In the near future, civilization has broken down to the barest fragment of recognizable life. Young people are forming gangs and dominating the wrecks of cities like London. But the ...
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Quatermass emerges from the car park to find the stadium empty. So many have now been harvested that the particles of dust in the air have turned the sky green. Kapp attempts to repair his equipment ...
Professor Quatermass comes out of retirement to search for his missing granddaughter and finds a world on the verge of anarchy, and an American-Russian space station destroyed by unknown forces. He ...
Quatermass is rescued by a group of elderly people living in a scrap yard. At the hospital, the doctors are shocked when Isabel levitates off her bed and explodes in a cloud of dust. Elsewhere, the ...
A separate screenplay by Nigel Kneale for theaters, parallel to the 1979 Quatermass four part mini-series. The story set in the near future involves influences from outer space that are possessing people. Professor Quatermass must save his granddaughter from the clutches of a popular and sinister cult "Planet People" that "performs raptures".
Professor Quatermass is trying to perfect a dangerously unstable nuclear-powered rocket engine. After a disastrous test firing in Australia, his soon-to-be son-in-law, Captain John Dillon, ... See full summary »
Professor Bernard Quatermass, Director General of the British Experimental Rocket Group, launches the first manned space flight from Australia. A malfunction sends the rocket and its three ... See full summary »
In the near future, civilization has broken down to the barest fragment of recognizable life. Young people are forming gangs and dominating the wrecks of cities like London. But the strangest Earth children are the "Planet People", following plumb-bobs to sacred sites, waiting to be "taken up". Professor Quatermass (Sir John Mills), seeking his granddaughter, teams up with Joe Kapp (Simon MacCorkindale), who is trying to analyze strange signals from space using the last working pieces of electronic equipment. They find the "Planet People" at a nearby stone circle, a light appears, the signal appears, and the hippy children are gone. Russian plot? Nirvana? Or something altogether more sinister?Written by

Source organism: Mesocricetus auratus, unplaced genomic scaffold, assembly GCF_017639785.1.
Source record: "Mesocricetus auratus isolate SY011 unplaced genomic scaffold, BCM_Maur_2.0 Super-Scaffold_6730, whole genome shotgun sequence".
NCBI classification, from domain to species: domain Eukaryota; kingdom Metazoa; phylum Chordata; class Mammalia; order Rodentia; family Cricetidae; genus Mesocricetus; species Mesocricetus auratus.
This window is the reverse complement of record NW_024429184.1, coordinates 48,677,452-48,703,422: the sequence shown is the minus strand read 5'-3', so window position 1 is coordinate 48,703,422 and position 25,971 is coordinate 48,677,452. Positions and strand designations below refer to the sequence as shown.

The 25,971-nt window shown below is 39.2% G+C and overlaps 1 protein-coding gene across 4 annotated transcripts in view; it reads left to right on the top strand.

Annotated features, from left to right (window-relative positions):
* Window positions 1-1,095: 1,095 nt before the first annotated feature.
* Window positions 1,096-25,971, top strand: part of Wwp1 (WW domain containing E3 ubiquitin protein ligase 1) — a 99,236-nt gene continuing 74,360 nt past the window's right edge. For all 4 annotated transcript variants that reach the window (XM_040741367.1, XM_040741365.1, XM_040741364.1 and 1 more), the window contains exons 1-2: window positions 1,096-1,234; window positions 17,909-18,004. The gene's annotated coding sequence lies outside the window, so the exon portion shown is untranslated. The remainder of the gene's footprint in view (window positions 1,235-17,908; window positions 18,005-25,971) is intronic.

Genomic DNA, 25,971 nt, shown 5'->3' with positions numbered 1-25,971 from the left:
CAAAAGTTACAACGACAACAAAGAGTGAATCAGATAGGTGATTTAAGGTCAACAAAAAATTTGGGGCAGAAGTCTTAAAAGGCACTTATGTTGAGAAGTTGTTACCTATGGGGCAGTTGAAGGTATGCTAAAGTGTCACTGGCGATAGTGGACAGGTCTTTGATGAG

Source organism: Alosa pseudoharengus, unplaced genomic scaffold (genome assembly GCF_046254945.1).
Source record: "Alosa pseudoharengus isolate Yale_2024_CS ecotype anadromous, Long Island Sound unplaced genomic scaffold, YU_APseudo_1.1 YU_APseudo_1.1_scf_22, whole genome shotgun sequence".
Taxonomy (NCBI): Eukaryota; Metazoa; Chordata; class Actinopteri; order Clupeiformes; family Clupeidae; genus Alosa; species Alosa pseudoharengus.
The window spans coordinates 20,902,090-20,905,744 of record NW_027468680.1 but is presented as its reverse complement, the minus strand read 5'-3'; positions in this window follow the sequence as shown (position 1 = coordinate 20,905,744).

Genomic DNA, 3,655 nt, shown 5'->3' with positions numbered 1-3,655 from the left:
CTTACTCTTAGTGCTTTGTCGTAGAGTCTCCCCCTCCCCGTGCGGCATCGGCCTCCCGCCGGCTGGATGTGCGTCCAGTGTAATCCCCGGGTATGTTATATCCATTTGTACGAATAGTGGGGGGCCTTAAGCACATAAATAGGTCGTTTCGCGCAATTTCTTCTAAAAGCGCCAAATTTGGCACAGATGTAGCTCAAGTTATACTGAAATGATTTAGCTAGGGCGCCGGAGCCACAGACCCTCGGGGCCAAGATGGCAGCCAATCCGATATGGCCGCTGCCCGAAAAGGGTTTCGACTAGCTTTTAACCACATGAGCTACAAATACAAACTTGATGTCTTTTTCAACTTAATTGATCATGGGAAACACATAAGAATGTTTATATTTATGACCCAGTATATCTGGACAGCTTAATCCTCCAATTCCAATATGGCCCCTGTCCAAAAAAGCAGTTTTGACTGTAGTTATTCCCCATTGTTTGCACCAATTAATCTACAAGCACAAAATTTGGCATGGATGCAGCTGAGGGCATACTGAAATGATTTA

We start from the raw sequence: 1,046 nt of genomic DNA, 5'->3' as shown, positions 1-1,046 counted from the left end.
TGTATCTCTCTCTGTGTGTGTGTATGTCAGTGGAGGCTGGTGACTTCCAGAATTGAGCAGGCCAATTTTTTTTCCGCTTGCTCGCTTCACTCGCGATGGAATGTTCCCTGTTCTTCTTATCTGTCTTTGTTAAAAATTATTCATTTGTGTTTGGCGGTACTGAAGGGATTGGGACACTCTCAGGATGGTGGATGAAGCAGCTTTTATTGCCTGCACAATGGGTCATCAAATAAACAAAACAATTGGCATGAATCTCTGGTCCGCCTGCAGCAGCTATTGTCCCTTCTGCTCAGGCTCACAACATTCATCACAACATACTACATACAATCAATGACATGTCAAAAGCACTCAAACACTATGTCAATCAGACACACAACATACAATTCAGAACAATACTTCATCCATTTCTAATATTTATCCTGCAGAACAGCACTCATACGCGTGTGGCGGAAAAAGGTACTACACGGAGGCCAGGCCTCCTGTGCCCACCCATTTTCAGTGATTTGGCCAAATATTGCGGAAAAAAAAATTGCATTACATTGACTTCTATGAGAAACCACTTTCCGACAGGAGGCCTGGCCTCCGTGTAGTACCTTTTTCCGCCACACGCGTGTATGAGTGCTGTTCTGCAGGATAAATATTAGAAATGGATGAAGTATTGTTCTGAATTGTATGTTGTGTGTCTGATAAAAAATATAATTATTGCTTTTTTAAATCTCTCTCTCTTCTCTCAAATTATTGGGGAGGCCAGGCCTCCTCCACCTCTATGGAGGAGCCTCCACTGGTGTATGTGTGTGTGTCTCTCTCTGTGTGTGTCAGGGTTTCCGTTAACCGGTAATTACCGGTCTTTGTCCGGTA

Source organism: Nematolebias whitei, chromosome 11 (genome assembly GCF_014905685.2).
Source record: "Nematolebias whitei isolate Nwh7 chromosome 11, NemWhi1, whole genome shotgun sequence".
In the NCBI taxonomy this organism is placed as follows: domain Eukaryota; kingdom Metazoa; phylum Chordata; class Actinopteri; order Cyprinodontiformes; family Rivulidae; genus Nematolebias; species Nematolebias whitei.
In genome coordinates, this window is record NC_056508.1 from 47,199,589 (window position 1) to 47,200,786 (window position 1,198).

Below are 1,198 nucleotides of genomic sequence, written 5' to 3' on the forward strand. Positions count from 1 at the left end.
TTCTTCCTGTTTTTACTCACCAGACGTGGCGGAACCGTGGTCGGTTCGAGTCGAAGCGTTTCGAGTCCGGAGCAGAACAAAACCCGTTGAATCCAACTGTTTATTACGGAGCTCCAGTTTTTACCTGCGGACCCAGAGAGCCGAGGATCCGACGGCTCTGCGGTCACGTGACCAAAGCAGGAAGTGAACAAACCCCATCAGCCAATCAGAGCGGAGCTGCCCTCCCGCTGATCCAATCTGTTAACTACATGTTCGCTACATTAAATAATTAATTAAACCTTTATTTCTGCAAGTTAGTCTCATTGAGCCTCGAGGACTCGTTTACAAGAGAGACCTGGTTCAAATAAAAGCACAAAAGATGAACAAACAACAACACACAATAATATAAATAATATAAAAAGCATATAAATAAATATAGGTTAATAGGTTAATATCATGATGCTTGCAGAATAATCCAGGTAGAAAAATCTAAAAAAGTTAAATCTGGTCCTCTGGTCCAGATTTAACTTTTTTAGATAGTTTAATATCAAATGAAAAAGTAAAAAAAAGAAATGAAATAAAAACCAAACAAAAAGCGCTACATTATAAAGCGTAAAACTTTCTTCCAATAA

I remember seeing this broadcast. It was made by Euston Films so I was expecting th usual "Sweeney" type over-grain in the picture (1970's high speed 16mm), but instead it had the full gorgeous look of a motion picture, having been shot in 35mm with full motion picture negative (whereas most American productions were shot on 35mm television stock). The special effects where not all that good where the space shots were concerned - even by 1970's standards (to see good examples of these effects look at Space 1999 (1976 - 1978) whose Director of Effects, Brian Johnson, went on to win an Oscar just a couple of years later - for Alien). But the idea that a beam would come through space and consume vast number of people and turn them into a diaphanous web was effectively executed. It would be nice to see it again in its full version - perhaps the BBC could show it without breaks in two parts. Also it was an early appearance for Simon McQuorkindale (Manimal!).
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